But Nathaniel Wilcox, executive director of People United to Lead the Struggle for Equality, or PULSE, who has stood with many of the dead men’s families during a series of emotional public meetings, criticized federal authorities for not opening a criminal investigation into the shooting deaths. They spanned July 2010 to February 2011.
“We think they really took too long and we feel abandoned,’’ Wilcox said. “We expected the Obama administration to do a lot more and a lot quicker than they did.”
The Justice Department will not conduct criminal investigations into the seven shootings, which are under review by the Miami-Dade State Attorney’s Office. But Justice will look into the Miami Police Department’s training methods, leadership and practices. Any adverse findings could lead to court-enforced reforms, but more frequently, Justice works with a police department to iron out any problems.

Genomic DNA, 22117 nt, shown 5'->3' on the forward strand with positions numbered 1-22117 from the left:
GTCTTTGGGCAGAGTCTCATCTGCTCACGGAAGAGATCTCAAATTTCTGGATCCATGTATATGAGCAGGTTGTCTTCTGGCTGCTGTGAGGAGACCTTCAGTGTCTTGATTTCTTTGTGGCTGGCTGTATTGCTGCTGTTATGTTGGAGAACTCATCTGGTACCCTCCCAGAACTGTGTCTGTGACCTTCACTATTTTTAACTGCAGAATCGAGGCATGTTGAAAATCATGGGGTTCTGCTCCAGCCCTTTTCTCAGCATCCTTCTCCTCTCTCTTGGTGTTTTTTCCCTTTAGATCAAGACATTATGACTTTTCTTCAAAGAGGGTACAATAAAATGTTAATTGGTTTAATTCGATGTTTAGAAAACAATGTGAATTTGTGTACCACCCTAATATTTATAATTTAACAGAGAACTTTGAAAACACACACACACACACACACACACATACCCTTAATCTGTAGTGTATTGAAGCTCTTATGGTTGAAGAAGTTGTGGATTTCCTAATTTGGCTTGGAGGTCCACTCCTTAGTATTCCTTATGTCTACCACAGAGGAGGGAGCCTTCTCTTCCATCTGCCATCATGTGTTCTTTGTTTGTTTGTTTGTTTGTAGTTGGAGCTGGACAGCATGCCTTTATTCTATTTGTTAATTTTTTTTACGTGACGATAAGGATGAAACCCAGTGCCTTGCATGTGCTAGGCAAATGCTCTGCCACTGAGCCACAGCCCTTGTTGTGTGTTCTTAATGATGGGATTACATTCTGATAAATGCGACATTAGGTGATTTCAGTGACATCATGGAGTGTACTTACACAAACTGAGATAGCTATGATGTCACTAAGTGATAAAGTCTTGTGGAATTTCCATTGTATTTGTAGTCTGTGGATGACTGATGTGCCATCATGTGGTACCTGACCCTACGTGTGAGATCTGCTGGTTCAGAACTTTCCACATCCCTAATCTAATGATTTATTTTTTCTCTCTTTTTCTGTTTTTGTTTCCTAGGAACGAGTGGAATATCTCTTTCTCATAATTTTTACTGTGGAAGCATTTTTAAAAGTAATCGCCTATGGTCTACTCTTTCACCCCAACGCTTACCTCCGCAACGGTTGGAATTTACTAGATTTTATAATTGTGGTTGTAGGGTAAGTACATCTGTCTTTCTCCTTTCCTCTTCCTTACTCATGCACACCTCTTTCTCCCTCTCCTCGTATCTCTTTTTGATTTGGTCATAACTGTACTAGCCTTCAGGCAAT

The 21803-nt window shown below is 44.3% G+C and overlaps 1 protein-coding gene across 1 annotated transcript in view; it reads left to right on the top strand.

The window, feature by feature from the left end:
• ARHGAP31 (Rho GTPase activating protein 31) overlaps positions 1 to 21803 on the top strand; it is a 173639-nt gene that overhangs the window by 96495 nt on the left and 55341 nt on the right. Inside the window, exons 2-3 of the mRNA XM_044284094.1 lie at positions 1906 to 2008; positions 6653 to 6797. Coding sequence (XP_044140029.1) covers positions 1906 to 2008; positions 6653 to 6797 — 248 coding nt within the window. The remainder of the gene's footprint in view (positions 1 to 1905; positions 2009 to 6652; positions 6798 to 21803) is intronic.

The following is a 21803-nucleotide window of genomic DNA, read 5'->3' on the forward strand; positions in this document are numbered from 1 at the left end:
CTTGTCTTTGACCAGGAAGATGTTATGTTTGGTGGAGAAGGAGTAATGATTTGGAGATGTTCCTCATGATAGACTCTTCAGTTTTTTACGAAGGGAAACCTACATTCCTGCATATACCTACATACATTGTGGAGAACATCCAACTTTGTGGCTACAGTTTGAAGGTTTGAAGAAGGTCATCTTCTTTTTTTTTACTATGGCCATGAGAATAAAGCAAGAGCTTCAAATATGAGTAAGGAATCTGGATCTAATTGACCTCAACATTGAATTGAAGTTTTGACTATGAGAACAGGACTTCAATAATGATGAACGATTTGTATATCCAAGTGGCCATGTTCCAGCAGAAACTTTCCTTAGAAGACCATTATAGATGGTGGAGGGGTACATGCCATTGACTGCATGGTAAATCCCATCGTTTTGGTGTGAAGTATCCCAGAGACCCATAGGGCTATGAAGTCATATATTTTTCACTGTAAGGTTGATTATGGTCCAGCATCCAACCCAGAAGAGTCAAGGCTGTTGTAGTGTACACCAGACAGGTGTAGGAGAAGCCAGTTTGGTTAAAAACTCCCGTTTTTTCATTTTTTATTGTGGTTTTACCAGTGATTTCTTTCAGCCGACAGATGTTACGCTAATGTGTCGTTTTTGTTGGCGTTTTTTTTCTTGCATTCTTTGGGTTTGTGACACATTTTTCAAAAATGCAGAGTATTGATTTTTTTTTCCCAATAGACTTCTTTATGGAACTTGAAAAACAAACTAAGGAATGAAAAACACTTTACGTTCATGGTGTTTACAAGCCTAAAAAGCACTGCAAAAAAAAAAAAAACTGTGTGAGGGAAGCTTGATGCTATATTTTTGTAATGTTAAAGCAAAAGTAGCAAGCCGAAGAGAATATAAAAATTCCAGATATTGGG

The U.S. Attorney’s Office in Miami declined comment Wednesday.
Acting Miami Police Chief Manuel Orosa did not respond to interview requests. But spokesman Delrish Moss said the department is being revamped under the new chief, who assumed the post in September and is conducting a “top to bottom review of everything, from training to hiring.”
Miami Mayor Tomás Regalado did not return calls.
The impending investigation marks the second time in a decade that federal authorities have conducted an investigation into alleged systemic violations of constitutional rights by Miami police officers.